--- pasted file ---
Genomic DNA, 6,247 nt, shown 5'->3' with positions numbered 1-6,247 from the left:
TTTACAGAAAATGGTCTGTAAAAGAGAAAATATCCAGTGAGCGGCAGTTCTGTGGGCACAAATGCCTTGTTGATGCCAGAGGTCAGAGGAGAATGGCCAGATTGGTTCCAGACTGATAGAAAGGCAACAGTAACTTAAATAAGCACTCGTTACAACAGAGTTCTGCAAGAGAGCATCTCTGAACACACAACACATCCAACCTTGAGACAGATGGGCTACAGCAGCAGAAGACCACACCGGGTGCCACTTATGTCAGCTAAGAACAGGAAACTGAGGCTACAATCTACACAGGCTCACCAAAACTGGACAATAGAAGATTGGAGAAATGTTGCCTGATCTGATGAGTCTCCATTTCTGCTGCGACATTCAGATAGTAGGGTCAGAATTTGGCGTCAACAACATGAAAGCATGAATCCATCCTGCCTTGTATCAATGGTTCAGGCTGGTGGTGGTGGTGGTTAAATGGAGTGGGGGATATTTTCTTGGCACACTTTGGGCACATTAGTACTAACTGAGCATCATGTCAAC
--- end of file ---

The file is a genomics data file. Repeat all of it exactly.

Genomic DNA, 6,247 nt, shown 5'->3' with positions numbered 1-6,247 from the left:
TTTACAGAAAATGGTCTGTAAAAGAGAAAATATCCAGTGAGCGGCAGTTCTGTGGGCACAAATGCCTTGTTGATGCCAGAGGTCAGAGGAGAATGGCCAGATTGGTTCCAGACTGATAGAAAGGCAACAGTAACTTAAATAAGCACTCGTTACAACAGAGTTCTGCAAGAGAGCATCTCTGAACACACAACACATCCAACCTTGAGACAGATGGGCTACAGCAGCAGAAGACCACACCGGGTGCCACTTATGTCAGCTAAGAACAGGAAACTGAGGCTACAATCTACACAGGCTCACCAAAACTGGACAATAGAAGATTGGAGAAATGTTGCCTGATCTGATGAGTCTCCATTTCTGCTGCGACATTCAGATAGTAGGGTCAGAATTTGGCGTCAACAACATGAAAGCATGAATCCATCCTGCCTTGTATCAATGGTTCAGGCTGGTGGTGGTGGTGGTTAAATGGAGTGGGGGATATTTTCTTGGCACACTTTGGGCACATTAGTACTAACTGAGCATCATGTCAAC